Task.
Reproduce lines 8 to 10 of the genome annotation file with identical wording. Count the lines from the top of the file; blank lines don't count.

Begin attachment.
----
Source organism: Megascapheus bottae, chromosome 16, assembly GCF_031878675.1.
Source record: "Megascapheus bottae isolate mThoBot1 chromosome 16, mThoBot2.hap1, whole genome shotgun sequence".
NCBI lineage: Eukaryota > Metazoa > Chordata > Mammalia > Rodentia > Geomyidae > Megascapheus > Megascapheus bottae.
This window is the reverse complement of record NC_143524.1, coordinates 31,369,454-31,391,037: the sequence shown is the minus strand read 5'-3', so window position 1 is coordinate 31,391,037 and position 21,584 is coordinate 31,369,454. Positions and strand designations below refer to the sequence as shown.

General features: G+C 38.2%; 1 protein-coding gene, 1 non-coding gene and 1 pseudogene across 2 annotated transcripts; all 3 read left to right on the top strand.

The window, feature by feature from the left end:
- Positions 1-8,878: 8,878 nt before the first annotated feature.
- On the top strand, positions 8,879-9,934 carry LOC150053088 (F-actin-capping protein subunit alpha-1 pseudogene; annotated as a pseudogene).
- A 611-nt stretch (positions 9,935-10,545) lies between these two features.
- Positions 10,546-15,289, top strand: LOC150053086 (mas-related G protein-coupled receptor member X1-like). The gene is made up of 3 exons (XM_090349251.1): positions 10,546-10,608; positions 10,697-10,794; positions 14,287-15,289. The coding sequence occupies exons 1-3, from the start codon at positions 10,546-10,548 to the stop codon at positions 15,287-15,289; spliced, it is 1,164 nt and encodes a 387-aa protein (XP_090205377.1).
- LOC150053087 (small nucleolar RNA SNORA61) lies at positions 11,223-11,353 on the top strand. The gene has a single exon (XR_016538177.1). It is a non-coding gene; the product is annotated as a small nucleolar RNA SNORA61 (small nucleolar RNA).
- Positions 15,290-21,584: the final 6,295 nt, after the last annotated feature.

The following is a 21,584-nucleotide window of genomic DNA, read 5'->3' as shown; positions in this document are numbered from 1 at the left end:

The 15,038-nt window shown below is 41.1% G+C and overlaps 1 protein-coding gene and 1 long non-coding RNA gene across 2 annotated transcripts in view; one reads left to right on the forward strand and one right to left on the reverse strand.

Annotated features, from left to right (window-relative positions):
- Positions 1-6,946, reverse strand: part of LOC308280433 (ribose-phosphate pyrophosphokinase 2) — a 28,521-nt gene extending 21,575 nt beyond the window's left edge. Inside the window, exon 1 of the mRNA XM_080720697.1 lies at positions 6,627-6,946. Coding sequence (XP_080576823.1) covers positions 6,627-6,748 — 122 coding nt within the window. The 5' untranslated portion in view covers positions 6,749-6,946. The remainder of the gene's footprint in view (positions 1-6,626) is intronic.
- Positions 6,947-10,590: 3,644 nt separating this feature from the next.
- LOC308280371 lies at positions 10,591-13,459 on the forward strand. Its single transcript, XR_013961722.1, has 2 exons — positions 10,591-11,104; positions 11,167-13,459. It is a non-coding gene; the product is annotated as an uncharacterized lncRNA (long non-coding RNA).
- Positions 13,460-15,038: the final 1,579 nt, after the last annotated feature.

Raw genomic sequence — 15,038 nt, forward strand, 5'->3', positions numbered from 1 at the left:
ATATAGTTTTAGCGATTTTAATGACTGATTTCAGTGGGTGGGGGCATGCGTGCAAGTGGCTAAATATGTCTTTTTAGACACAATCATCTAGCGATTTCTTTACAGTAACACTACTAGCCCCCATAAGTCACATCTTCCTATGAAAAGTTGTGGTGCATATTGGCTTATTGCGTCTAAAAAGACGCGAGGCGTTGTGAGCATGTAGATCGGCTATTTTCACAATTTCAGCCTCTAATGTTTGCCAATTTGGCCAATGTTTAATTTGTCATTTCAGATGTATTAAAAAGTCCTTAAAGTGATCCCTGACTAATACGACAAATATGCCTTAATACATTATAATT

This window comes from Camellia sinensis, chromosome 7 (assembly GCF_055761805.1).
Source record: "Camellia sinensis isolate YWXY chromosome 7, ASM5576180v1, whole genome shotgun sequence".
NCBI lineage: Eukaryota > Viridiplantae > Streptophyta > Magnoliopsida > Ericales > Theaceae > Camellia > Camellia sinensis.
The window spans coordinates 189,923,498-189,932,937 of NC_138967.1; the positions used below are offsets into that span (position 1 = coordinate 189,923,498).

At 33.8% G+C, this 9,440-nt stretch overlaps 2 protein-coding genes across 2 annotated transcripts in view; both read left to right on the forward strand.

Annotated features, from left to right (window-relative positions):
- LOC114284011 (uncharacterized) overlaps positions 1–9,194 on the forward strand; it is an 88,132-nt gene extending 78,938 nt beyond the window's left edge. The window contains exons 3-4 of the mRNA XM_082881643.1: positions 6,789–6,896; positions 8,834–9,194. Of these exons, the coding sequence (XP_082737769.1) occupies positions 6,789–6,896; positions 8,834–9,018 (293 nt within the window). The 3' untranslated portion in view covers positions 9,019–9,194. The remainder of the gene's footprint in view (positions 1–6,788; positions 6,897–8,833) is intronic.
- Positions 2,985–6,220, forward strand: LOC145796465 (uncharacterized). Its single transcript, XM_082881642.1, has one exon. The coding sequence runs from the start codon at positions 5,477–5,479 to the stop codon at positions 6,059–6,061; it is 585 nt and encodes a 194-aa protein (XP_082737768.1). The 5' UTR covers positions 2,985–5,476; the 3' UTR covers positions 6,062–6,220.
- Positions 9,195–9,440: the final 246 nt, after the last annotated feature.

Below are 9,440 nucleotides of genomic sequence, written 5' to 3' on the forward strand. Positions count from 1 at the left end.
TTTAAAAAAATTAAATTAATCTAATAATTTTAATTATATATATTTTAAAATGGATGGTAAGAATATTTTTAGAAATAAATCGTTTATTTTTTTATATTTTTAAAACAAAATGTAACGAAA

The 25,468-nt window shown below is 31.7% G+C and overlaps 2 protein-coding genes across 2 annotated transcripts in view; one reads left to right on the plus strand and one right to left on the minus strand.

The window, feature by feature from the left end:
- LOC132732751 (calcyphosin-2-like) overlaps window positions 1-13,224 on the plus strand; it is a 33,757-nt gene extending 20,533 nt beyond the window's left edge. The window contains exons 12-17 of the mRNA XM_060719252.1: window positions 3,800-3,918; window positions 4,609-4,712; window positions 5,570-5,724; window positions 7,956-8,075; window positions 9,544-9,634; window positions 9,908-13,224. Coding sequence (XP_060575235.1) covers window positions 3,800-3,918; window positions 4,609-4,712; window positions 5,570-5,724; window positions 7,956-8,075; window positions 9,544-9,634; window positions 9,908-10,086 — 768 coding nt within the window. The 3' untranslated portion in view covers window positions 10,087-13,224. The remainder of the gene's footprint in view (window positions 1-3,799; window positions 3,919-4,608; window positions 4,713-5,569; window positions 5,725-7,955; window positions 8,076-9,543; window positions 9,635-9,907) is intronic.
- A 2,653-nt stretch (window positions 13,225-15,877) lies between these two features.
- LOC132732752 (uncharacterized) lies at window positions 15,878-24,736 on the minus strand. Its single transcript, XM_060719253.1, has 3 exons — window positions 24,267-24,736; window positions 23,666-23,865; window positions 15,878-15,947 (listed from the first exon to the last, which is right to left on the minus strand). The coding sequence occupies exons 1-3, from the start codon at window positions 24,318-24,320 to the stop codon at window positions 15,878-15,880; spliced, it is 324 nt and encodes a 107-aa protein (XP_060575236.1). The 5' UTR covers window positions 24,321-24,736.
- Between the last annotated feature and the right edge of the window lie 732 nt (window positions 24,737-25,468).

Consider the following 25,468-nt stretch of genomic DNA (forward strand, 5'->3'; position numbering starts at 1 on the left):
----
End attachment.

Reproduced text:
- On the top strand, positions 8,879-9,934 carry LOC150053088 (F-actin-capping protein subunit alpha-1 pseudogene; annotated as a pseudogene).
- A 611-nt stretch (positions 9,935-10,545) lies between these two features.
- Positions 10,546-15,289, top strand: LOC150053086 (mas-related G protein-coupled receptor member X1-like). The gene is made up of 3 exons (XM_090349251.1): positions 10,546-10,608; positions 10,697-10,794; positions 14,287-15,289. The coding sequence occupies exons 1-3, from the start codon at positions 10,546-10,548 to the stop codon at positions 15,287-15,289; spliced, it is 1,164 nt and encodes a 387-aa protein (XP_090205377.1).